I've been covering the royal wedding since before we even knew there would be a royal wedding, and somehow only a few days before the worldwide event I discovered that Prince Harry is not actually Prince Harry. He's Prince Henry of Wales, a.k.a. Henry Charles Albert David. HOW DID I NOT KNOW THIS?
Before you ask—yes—I know that Meghan Markle isn't really Meghan Markle, either. She's Rachel Meghan Markle. We share the same name (along with her Suits character). So now we have two people who don't use their real names as the newly appointed Duke and Duchess of Sussex. I obviously had to find out everything I knew about their names, so here we are.
Harry is a nickname for Henry.
Harry has been a popular nickname for Henry for centuries. Who knew? Now, "Henry" is only used when referring to Harry's official title. He's been called "Harry" since he was a child so why not just name him Harry, you ask? We'll never know. It's rumored there were some name disagreements between his parents Princess Diana and Prince Charles.
Harry's real name was used on the official engagement announcement.
"His royal highness Prince Henry of Wales and Ms. Meghan Markle are engaged to be married."
So, why wasn't Meghan's?
It's unclear why her formal name wasn't on the announcement, but it was used in the formal Instrument of Consent signed by the Queen that allows Prince Harry to marry
Meghan Rachel. When Harry and Meghan said their vows at their wedding, the bishop referred to Meghan as "Rachel Meghan Markle" at first, then continued to use "Meghan."
Okay, great, so "Rachel" is only used on formal documents. However, on Meghan's new Royal Family bio page they write that Meghan was "born Meghan Markle" when, in fact, she wasn't. What is the truth?!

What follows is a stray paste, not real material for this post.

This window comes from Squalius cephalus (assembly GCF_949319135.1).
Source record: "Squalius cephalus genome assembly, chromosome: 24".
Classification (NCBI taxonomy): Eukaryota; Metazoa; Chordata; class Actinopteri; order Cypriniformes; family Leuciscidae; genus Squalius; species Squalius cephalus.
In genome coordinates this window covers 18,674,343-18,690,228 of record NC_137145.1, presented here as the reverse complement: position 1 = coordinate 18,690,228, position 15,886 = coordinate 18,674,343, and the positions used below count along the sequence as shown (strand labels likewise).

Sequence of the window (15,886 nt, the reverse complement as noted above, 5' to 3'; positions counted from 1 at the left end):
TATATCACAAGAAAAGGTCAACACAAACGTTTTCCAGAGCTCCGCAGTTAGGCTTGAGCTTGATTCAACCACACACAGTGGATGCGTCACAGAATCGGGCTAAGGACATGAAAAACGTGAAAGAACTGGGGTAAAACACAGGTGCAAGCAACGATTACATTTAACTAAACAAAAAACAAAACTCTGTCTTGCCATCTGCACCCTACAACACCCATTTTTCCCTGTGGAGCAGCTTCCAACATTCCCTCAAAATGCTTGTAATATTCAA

"The Duchess of Sussex, born Meghan Markle, married Prince Harry at St George's Chapel, Windsor in May 2018."
Meghan is not "Princess Meghan" either (or Princess Rachel, for that matter)—she's Her Royal Highness Princess Henry of Wales. Only those who are born into the royal family can use the title Prince or Princess, followed by their first name. In other words, we should have been calling Harry's mom "Diana, Princess of Wales," not Princess Diana.
Harry and Meghan won't use their surname either.
Meghan and Harry's surname is "Mountbatten-Windsor." (Quite a mouthful, I don't blame them.) According to the Royal Family website, "Members of the Royal Family can be known both by the name of the Royal house, and by a surname, which are not always the same. And often they do not use a surname at all." Here's the full story:
"The Royal Family name of Windsor was confirmed by The Queen after her accession in 1952. However, in 1960, The Queen and The Duke of Edinburgh decided that they would like their own direct descendants to be distinguished from the rest of the Royal Family (without changing the name of the Royal House), as Windsor is the surname used by all the male and unmarried female descendants of George V.
It was therefore declared in the Privy Council that The Queen's descendants, other than those with the style of Royal Highness and the title of Prince/Princess, or female descendants who marry, would carry the name of Mountbatten-Windsor.
This reflected Prince Philip's surname. In 1947, when Prince Philip of Greece became naturalised, he assumed the name of Philip Mountbatten as a Lieutenant in the Royal Navy.
The effect of the declaration was that all The Queen's children, on occasions when they needed a surname, would have the surname Mountbatten-Windsor."